Quick Facts: Minnesota

​​​​​​​​​​​​​​Performance Breakdown
  • Law & Policy: 60% of metrics met
    • Laws authorizing comprehensive supports and services for youth experiencing homelessness: 92% of metrics met 

    • Preventing youth experiencing homelessness from coming into contact with the criminal and juvenile justice systems: 67% of metrics met 

    • Providing unaccompanied youth experiencing homelessness the opportunity to seek legal independence and live independently: 63% of metrics met

    • Addressing the educational needs of youth experiencing homelessness: 33% of metrics met 

    • Allowing youth experiencing homelessness to access critical supports and services: 39% of metrics met 

  • Systems: 72% of metrics met 
  • Environment: 24% of metrics met

State Score 2021: 56
State Ranking 2021: 21

2021 Score

2020 Score



Minnesota Highlights

Some areas where Minnesota has moved the needle relative to other states include laws authorizing comprehensive supports and services for youth experiencing homelessness, allowing them to access critical supports and services, and implementing a multi-sector approach to addressing youth homelessness.


Law & Policy

  • The state has a state Runaway & Homeless Youth Act.

  • The state doesn’t consider running away a criminal offense.

  • The state allows shelters to take in homeless youth with a delay or waiver of notification requirements.



  • There is a current state plan to end homelessness.

    • The state plan has a "youth" and LGBTQ component.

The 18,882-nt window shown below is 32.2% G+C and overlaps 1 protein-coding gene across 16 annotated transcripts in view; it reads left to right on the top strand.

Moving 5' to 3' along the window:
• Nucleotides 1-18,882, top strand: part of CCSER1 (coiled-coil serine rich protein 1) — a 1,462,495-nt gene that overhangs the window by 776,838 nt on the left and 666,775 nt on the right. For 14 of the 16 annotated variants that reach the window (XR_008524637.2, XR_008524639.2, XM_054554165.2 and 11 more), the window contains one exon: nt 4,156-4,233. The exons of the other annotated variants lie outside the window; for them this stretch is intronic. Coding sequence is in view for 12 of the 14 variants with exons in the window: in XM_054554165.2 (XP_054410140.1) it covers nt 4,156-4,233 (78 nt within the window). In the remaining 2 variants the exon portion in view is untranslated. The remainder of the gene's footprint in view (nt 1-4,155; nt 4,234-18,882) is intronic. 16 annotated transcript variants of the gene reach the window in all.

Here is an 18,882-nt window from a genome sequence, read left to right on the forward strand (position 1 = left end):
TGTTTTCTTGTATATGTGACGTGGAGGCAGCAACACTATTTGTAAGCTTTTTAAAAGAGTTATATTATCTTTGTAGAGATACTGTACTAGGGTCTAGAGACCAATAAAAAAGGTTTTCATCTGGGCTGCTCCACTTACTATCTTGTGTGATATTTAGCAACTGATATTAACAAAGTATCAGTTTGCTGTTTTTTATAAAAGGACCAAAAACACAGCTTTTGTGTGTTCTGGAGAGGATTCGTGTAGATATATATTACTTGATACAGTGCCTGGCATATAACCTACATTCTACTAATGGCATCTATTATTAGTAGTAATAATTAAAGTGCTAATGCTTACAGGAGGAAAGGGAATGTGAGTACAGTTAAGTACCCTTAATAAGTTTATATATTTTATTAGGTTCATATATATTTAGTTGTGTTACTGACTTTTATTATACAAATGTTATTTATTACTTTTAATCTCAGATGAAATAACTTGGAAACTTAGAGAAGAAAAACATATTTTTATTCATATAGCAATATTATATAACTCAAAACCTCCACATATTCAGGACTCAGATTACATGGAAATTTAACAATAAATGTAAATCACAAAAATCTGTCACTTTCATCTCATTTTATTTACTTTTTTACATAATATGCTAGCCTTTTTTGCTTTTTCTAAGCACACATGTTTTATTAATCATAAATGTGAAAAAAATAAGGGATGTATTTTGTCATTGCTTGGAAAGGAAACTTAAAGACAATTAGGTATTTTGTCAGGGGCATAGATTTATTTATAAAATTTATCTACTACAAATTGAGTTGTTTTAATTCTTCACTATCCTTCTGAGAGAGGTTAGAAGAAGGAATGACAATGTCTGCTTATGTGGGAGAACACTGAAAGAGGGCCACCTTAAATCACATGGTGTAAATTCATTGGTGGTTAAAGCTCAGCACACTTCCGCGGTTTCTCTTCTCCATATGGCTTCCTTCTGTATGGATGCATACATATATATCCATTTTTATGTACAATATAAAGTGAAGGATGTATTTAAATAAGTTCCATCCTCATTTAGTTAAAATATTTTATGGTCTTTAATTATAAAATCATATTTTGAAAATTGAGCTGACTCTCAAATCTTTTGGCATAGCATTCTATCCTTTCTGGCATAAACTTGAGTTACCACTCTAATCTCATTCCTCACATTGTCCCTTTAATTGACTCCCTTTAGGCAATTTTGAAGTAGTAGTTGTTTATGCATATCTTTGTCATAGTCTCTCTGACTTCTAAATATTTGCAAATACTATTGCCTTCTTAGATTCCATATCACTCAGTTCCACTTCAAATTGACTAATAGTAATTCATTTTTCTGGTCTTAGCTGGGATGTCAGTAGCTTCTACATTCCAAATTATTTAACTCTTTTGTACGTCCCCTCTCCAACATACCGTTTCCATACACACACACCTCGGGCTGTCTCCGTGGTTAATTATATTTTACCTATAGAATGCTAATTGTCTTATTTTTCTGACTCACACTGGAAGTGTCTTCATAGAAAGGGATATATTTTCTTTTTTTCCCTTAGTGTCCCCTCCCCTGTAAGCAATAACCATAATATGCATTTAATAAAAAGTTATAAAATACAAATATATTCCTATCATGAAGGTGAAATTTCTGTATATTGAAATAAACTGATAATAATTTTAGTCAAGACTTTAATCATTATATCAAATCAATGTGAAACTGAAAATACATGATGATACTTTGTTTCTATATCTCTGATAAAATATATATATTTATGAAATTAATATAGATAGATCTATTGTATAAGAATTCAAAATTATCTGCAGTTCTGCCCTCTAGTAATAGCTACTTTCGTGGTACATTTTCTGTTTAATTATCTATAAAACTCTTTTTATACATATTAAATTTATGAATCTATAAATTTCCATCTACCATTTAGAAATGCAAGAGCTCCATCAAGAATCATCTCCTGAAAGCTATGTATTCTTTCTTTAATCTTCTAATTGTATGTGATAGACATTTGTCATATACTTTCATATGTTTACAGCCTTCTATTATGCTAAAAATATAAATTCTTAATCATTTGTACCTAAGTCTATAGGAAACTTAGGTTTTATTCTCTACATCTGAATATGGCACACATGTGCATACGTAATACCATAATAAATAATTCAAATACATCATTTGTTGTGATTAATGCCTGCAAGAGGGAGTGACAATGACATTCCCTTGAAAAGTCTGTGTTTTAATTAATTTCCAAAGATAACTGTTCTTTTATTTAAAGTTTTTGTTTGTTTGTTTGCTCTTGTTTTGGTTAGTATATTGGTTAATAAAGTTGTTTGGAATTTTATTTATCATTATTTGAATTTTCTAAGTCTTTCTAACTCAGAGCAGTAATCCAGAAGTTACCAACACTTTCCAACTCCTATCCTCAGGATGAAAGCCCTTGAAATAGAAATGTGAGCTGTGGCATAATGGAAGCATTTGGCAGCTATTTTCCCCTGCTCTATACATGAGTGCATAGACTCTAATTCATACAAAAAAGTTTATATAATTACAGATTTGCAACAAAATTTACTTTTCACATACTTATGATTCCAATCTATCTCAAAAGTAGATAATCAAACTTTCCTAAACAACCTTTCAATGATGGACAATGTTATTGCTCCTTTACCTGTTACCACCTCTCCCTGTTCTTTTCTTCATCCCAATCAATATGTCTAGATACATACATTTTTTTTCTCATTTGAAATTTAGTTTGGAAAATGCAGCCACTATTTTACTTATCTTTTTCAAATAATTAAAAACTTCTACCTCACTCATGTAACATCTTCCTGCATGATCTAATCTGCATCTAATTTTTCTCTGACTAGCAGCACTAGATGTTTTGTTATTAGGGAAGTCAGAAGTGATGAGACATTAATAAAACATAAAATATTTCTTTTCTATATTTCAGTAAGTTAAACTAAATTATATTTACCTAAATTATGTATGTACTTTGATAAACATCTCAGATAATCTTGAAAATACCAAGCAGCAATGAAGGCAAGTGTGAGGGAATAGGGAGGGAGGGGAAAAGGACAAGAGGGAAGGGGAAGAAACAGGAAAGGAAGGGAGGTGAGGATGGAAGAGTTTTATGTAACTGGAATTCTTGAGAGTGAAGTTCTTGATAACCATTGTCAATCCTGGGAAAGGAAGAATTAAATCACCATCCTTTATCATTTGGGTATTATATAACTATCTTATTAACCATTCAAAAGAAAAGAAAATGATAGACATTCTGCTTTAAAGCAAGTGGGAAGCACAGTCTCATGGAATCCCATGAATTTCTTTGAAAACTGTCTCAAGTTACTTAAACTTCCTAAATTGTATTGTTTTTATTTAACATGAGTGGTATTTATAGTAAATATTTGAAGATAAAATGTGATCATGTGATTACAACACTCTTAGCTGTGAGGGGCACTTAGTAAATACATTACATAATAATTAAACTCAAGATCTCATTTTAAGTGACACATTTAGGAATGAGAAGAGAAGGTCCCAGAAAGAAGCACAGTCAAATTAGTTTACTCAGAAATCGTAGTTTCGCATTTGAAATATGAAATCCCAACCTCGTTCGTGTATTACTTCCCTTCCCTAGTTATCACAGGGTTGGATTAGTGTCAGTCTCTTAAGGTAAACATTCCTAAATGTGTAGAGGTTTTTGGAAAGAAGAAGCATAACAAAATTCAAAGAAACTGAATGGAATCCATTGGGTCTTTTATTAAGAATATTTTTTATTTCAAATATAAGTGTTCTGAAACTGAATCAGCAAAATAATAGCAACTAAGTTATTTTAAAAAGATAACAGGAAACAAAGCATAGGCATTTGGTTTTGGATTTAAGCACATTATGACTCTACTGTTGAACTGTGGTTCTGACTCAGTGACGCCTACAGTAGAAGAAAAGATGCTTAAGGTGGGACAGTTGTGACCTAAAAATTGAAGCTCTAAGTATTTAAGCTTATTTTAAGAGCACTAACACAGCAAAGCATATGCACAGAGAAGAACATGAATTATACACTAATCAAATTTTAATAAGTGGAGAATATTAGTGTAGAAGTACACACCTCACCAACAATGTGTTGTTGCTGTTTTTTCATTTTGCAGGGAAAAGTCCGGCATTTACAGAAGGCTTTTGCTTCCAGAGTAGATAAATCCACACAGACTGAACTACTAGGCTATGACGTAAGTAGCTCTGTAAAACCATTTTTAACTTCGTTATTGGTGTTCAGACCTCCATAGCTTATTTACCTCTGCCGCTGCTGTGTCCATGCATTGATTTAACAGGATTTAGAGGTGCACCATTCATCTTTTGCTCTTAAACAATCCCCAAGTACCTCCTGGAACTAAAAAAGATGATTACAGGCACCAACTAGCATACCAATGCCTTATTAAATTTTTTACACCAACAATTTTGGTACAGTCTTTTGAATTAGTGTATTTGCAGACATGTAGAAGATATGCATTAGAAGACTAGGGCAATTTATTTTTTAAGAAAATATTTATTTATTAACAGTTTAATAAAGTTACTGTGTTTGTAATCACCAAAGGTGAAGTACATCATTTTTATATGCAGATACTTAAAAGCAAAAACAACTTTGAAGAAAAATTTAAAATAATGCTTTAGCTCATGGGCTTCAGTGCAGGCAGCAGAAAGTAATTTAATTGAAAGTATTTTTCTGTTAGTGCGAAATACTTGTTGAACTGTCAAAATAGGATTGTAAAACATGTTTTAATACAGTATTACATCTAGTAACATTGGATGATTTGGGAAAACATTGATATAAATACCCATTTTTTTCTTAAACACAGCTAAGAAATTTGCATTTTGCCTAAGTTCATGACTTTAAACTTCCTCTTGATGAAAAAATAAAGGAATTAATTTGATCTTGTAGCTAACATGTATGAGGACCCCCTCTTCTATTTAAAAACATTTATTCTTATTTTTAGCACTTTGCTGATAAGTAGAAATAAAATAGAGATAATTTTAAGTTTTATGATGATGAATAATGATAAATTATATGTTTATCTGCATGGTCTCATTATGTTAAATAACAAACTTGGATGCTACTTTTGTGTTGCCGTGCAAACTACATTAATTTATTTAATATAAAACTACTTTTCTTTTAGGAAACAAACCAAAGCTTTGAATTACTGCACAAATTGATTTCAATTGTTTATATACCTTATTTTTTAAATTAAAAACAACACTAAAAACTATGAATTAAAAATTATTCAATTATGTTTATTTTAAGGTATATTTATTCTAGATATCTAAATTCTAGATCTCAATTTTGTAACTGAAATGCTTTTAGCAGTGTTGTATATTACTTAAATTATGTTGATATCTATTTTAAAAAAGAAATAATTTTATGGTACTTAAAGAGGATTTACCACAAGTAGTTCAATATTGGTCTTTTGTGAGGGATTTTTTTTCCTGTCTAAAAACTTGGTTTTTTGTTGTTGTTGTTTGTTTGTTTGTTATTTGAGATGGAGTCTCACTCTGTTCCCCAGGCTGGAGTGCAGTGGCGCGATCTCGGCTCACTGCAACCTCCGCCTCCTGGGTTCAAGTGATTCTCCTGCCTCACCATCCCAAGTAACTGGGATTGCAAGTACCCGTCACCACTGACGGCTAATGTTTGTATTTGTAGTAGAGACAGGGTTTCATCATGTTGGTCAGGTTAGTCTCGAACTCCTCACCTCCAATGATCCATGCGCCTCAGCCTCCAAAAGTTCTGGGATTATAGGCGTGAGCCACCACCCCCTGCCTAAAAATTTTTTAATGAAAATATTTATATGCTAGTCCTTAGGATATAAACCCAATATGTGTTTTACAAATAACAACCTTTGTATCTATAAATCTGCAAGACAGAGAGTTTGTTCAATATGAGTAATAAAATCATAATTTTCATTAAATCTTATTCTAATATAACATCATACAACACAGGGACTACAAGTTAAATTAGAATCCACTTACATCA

• There is a state interagency council on homelessness.

  • The state provides tuition waivers for foster youth.



  • The state promotes safe and inclusive environments in child welfare programs by providing protections based on sexual orientation and gender identity. 

Recommendations for Improvement

There is room for improvement throughout the metrics for the North Star State, with emphasis on the Environment category. Creating a more welcoming, safe, and inclusive environment for youth experiencing homelessness should be prioritized.


Law & Policy

  • The state should explicitly allow partial and alternative school credit accrual for homeless youth through regulations.

  • Establish a formal process for emancipation.

  • The state should explicitly allow unaccompanied youth under 18 to apply for health insurance coverage without parental consent.



  • Create a state entity – such as an Office of Homeless Youth Services – that focuses solely on designing, implementing, and evaluating youth homelessness programs.

  • The state should allow minors to obtain state-issued ID without parental consent.



  • Require training about sexual orientation, gender identity and expression, healthy sexual development, or issues specific to LGBTQ youth for staff working in runaway and homeless youth systems.

  • The state should establish and maintain a stipended community advisory board for youth that informs youth homelessness policy (Youth Action Board).

  • The state should establish nondiscrimination protections for LGBTQ+ youth in youth homelessness services.

  • Ban harmful and ineffective service provision that includes conversion therapy. 

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